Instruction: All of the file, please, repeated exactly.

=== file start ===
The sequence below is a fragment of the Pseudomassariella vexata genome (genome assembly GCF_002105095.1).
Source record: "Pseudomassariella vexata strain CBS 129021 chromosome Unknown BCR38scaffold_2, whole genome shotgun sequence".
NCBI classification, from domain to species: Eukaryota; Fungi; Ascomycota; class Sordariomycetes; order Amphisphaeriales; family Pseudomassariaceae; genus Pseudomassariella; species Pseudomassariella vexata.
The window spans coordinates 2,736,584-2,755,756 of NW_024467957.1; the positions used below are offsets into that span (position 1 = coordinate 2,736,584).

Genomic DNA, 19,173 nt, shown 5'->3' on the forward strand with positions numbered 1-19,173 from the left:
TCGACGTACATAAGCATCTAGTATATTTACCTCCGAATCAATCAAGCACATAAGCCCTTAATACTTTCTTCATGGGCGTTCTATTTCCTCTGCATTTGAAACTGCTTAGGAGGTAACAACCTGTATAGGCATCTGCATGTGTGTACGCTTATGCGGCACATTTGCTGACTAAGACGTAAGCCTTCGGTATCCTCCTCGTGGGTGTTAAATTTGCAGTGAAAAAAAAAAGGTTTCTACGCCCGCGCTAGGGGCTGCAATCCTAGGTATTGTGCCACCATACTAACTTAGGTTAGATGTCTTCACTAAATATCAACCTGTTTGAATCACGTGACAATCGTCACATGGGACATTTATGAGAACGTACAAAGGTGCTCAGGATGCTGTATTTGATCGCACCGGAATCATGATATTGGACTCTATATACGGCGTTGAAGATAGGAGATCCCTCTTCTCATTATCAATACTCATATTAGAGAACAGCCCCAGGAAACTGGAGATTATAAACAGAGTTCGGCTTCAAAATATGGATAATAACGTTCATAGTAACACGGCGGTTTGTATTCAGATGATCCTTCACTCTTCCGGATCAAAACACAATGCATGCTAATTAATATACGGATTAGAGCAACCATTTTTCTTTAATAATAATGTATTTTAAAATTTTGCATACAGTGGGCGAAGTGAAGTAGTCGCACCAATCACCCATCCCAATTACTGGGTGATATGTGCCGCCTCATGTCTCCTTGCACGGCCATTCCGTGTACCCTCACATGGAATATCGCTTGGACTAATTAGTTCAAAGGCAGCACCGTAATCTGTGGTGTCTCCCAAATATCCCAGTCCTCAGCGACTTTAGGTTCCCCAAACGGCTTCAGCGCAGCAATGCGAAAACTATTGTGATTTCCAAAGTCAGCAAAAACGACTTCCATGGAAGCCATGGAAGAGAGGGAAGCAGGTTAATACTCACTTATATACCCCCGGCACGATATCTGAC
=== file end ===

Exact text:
The sequence below is a fragment of the Pseudomassariella vexata genome (genome assembly GCF_002105095.1).
Source record: "Pseudomassariella vexata strain CBS 129021 chromosome Unknown BCR38scaffold_2, whole genome shotgun sequence".
NCBI classification, from domain to species: Eukaryota; Fungi; Ascomycota; class Sordariomycetes; order Amphisphaeriales; family Pseudomassariaceae; genus Pseudomassariella; species Pseudomassariella vexata.
The window spans coordinates 2,736,584-2,755,756 of NW_024467957.1; the positions used below are offsets into that span (position 1 = coordinate 2,736,584).

Genomic DNA, 19,173 nt, shown 5'->3' on the forward strand with positions numbered 1-19,173 from the left:
TCGACGTACATAAGCATCTAGTATATTTACCTCCGAATCAATCAAGCACATAAGCCCTTAATACTTTCTTCATGGGCGTTCTATTTCCTCTGCATTTGAAACTGCTTAGGAGGTAACAACCTGTATAGGCATCTGCATGTGTGTACGCTTATGCGGCACATTTGCTGACTAAGACGTAAGCCTTCGGTATCCTCCTCGTGGGTGTTAAATTTGCAGTGAAAAAAAAAAGGTTTCTACGCCCGCGCTAGGGGCTGCAATCCTAGGTATTGTGCCACCATACTAACTTAGGTTAGATGTCTTCACTAAATATCAACCTGTTTGAATCACGTGACAATCGTCACATGGGACATTTATGAGAACGTACAAAGGTGCTCAGGATGCTGTATTTGATCGCACCGGAATCATGATATTGGACTCTATATACGGCGTTGAAGATAGGAGATCCCTCTTCTCATTATCAATACTCATATTAGAGAACAGCCCCAGGAAACTGGAGATTATAAACAGAGTTCGGCTTCAAAATATGGATAATAACGTTCATAGTAACACGGCGGTTTGTATTCAGATGATCCTTCACTCTTCCGGATCAAAACACAATGCATGCTAATTAATATACGGATTAGAGCAACCATTTTTCTTTAATAATAATGTATTTTAAAATTTTGCATACAGTGGGCGAAGTGAAGTAGTCGCACCAATCACCCATCCCAATTACTGGGTGATATGTGCCGCCTCATGTCTCCTTGCACGGCCATTCCGTGTACCCTCACATGGAATATCGCTTGGACTAATTAGTTCAAAGGCAGCACCGTAATCTGTGGTGTCTCCCAAATATCCCAGTCCTCAGCGACTTTAGGTTCCCCAAACGGCTTCAGCGCAGCAATGCGAAAACTATTGTGATTTCCAAAGTCAGCAAAAACGACTTCCATGGAAGCCATGGAAGAGAGGGAAGCAGGTTAATACTCACTTATATACCCCCGGCACGATATCTGAC